Paper embossing

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For embossing metal, see Repoussé and chasing.
A United States embossed postage stamp, called an indicium, from 1861. Note the raised portions.
An embossed postcard, Carnegie Library, Houston, Texas (circa 1900-1924).
A debossed map of the British Isles, from William Moon's Light for the Blind, published in 1877.

Embossing and debossing are the processes of creating either raised or recessed relief images and designs in paper and other materials. An embossed pattern is raised against the background, while a debossed pattern is sunken into the surface of the material (but might protrude somewhat on the reverse, back side).

Techniques[edit]

Often used in combination with foil stamping, embossing alters the surface of paper stock or other substrates by providing a three-dimensional or raised effect on selected areas. The procedure requires the use of two dies: one that is raised and one that is recessed. The dies fit into each other so that when the paper is pressed between them, the raised die forces the stock into the recessed die and creates the embossed impression. A specific level of pressure is applied to the dies in order to squeeze the fibers of the paper, which results in a permanently raised area in the paper.When the dies are produced, a die maker engraves the desired image into several metal plates, which are the embossing dies for use on an embossing press. A thorough understanding the process will enable a more successful result. Generally, embossing is the process most often employed to attract attention or convey a high quality textural contrast in relation to the surrounding area of the paper stock.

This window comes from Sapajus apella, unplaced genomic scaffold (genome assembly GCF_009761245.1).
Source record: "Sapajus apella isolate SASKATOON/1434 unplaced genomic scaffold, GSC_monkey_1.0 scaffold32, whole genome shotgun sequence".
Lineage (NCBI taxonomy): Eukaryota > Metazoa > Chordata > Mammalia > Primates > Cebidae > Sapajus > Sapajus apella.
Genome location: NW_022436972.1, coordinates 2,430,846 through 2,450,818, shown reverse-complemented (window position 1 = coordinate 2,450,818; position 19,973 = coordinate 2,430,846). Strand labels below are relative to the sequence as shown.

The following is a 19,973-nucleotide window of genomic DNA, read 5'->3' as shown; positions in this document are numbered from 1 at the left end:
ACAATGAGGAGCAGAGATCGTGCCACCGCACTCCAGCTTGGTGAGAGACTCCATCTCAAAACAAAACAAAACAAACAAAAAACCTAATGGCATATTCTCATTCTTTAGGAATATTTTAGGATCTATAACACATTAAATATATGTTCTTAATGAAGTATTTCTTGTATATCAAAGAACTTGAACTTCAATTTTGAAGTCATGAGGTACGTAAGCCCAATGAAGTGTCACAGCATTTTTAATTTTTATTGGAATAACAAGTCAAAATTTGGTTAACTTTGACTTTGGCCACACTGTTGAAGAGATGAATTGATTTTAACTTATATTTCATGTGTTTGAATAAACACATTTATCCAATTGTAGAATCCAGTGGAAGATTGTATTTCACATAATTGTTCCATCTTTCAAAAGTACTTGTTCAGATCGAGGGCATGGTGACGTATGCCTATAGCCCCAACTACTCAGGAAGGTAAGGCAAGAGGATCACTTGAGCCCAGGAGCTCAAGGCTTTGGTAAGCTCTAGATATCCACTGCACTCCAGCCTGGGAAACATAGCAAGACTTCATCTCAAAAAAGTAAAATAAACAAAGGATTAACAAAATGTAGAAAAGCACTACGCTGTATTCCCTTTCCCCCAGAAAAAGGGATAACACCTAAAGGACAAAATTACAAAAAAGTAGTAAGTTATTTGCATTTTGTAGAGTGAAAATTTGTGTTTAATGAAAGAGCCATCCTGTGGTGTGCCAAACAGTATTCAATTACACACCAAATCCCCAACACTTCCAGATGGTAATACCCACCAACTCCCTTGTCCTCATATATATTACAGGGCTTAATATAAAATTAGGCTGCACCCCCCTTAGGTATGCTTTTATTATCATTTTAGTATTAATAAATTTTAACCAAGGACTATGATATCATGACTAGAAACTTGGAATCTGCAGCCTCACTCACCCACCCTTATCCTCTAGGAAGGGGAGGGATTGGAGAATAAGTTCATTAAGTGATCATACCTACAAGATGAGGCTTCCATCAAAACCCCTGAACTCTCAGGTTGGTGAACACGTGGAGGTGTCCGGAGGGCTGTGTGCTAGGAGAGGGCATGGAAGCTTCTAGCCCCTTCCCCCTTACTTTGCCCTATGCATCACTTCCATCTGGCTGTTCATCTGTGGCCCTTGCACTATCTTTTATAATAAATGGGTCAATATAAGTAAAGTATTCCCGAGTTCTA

"Debossing" is similar to embossing, but recesses the design rather than raising it. Rather than the paper being raised in specific areas, it is indented. The process involves applying pressure to the front side of a substrate and forcing the material down from the surface. Although it is not as common as embossing, it is occasionally used to provide a different effect or appearance that fits a particular theme. Embossing and debossing on digitally printed applications is an off-line process, which may add a significant cost to the job.

Embossing is basically used to create a distinctive effect. The greatest concern and emphasis on the client's behalf should be placed on the outcome of the embossed effect. In order to achieve the best possible effect, it is important to understand the embossing process and the types of dies that are used for embossing.The three factors that need to be controlled during the embossing process are:

1. Pressure: the intensity of the impact on the weight of the stock being embossed.

2. Heat: the ability to maintain a consistent heat level for the best impression.

3. Die Depth: the client's artwork or the engraver's efforts will initially determine the die depth, however, if by looking at the artwork it appears that an adjustment of the die depth may be necessary, the die may need to be retooled to achieve a greater depth.Most types of paper can be embossed, and size is not normally a consideration. Embossing without ink, so that the image is raised but not colored, is called "blind embossing." Embossing used in conjunction with ink, so that the raised area is colored, is called "color register embossing." Embossing used in conjunction with foil stamping is called "combination stamping" or "combo stamping."

Embossing involves a separate stage in the production process, after any varnishing and laminating. It requires a separate press run, and is priced accordingly. In addition to being used as a design element, embossing can be used to improve the performance of paper products like napkins, diapers, and tissue paper.

Die Materials[edit]

Three materials are most often used for die construction: magnesium, copper, and brass. The material used for a specific application depends upon a number of factors.

Embossing Types[edit]

Blind Emboss[edit]